Pall-bearers carrying the late Environmental Affairs Minister Edna Molewa's coffin during her official funeral service held at Tshwane Events Centre in Pretoria. Picture: Oupa Mokoena/African News Agency (ANA)
Concern has been raised over the government laying out R30 million on three official state funerals since April and declaring the expenditure “unforeseeable and unavoidable”.

The unforeseeable and unavoidable expenditure was redirected from the Department of Public Works’ budgets for property payments, administrative fees, advertising, communications, fleet services, travel and subsistence, venues and facilities, social benefits, consultants, training and development and the Commonwealth War Graves Commission.

According to the adjusted estimates of national expenditure released during Finance Minister Tito Mboweni’s Medium-Term Budget Policy Statement this week, the department diverted amounts ranging from R70 000 to R4.8m for the three official state funerals.

The personalities who received official state funerals were not revealed, and the department’s spokesperson Sabelo Mali could not respond to enquiries on Saturday.

A number of Struggle stalwarts, legendary artists and other prominent South Africans have had their funerals declared state, official and provincial official funerals this year. Public representatives qualify for official state funerals.

The state, official and provincial official funeral policy, which was published in 2016, also affords the spouse of a serving president or a deputy president as well as persons of extraordinary credentials or specifically designated by the president.

Speakers of provincial legislatures, MECs, Judge-Presidents and distinguished and outstanding persons specially designated by the president on the request of a premier can have provincial official funerals.

The policy also states that in state, official or special official funerals, the departments involved are responsible for reasonable costs related to the services they are expected to offer, which are funeral undertaker costs including the coffin and limited catering for the family and official guests.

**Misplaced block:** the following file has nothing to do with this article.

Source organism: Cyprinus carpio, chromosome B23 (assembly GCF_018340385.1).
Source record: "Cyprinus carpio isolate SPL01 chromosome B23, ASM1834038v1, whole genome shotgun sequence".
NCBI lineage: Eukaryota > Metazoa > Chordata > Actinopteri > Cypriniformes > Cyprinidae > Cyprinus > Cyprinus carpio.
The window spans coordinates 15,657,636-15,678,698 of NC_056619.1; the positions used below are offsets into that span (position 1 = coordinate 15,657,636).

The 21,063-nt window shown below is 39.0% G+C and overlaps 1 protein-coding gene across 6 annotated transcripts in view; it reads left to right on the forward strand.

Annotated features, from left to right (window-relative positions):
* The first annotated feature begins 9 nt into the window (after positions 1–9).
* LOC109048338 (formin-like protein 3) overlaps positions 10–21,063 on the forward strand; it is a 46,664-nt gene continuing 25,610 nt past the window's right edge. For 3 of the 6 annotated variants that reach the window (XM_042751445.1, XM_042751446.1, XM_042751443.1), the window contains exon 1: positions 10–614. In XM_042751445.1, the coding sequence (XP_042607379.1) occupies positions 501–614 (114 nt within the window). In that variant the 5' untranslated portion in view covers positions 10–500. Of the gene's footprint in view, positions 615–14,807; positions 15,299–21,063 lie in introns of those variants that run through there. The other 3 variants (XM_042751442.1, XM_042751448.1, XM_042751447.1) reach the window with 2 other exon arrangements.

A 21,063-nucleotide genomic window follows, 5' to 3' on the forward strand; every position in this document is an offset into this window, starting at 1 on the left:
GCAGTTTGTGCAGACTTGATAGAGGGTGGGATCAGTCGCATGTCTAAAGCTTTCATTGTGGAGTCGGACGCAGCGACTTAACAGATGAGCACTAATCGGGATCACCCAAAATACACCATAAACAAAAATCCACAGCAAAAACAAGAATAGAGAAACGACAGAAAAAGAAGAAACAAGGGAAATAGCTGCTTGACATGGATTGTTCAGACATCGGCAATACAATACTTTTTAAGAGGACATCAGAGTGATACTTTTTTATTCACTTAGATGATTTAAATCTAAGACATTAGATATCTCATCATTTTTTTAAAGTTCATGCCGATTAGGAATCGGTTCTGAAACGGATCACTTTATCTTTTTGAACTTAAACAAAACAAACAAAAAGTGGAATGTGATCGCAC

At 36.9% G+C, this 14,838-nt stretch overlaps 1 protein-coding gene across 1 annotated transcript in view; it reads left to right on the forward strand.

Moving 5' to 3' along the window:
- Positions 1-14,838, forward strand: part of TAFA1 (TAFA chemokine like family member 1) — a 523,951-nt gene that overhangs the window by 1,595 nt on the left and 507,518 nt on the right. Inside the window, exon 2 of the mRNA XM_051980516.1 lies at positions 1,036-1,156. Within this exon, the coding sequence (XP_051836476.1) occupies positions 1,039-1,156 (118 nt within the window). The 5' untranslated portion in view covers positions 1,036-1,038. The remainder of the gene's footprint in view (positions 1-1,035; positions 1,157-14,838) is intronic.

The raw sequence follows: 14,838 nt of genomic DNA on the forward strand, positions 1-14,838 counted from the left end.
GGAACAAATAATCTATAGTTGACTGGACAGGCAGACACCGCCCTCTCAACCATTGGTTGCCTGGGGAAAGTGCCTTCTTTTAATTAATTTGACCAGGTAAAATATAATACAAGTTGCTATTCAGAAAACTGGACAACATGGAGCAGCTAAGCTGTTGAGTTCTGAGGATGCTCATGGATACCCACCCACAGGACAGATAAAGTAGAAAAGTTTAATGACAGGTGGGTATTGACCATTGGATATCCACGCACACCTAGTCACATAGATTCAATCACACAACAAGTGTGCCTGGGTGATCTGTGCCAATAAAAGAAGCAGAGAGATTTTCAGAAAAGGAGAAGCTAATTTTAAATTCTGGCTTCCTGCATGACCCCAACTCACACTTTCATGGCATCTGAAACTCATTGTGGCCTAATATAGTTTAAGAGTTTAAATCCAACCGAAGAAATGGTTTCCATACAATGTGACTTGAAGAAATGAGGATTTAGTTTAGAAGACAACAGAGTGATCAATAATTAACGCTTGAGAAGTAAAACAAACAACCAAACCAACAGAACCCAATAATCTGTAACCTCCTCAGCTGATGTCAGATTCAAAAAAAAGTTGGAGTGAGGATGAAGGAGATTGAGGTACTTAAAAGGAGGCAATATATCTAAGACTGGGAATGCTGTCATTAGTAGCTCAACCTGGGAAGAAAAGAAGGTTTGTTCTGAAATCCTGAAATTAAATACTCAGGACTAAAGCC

Chairperson of the National Assembly’s standing committee on public accounts Themba Godi told Independent Media yesterday that the failure to budget for funerals opens the door for all sort of wrongs such as happened in former president Nelson Mandela’s funeral.

“It’s not beyond the morals of some of these people to use a funeral to steal,” said Godi.

Several high-profile ANC leaders and the governing party’s deployees to government are facing criminal charges in the Eastern Cape for stealing almost R6m to organise memorial services for the Struggle icon’s funeral in the Buffalo City Metro in December 2013. While Godi would not comment on the R30m spent this year, he said the department should budget for funerals as contingencies. DA MP Malcolm Figg said the spending of R30m on three funerals was unacceptable but added that he didn’t want to appear insensitive.

He said he would write to Public Works Minister Thulas Nxesi to find out what the money was spent on.

Chairperson of the portfolio committee on public works, Humphrey Mmemezi, said the expenditure was justifiable as funerals were quite emotional and the government needed to be humane. “We are a caring government,” he said.

Meanwhile, the Department of Public Works’ Prestige Policy, which deals with the maintenance of ministerial houses, Parliament and parliamentary villages, has been given an additional R22.1m.

Figg said the Prestige Policy was not using its allocation effectively and that the additional R22.1m was justifiable.

The Prestige portfolio, which spent more than R95.5m in 2017/18, provides fully furnished residential and office accommodation to its clients such as political office-bearers, the Chief Justice and Deputy Chief Justice, Speaker of the National Assembly and Deputy Speaker of the National Assembly, MPs, directors-general and sessional officials.

It is also responsible for the implementation of security measures for members of the executive at state-owned houses, as well as in their private residences designated as official residences.

Political Bureau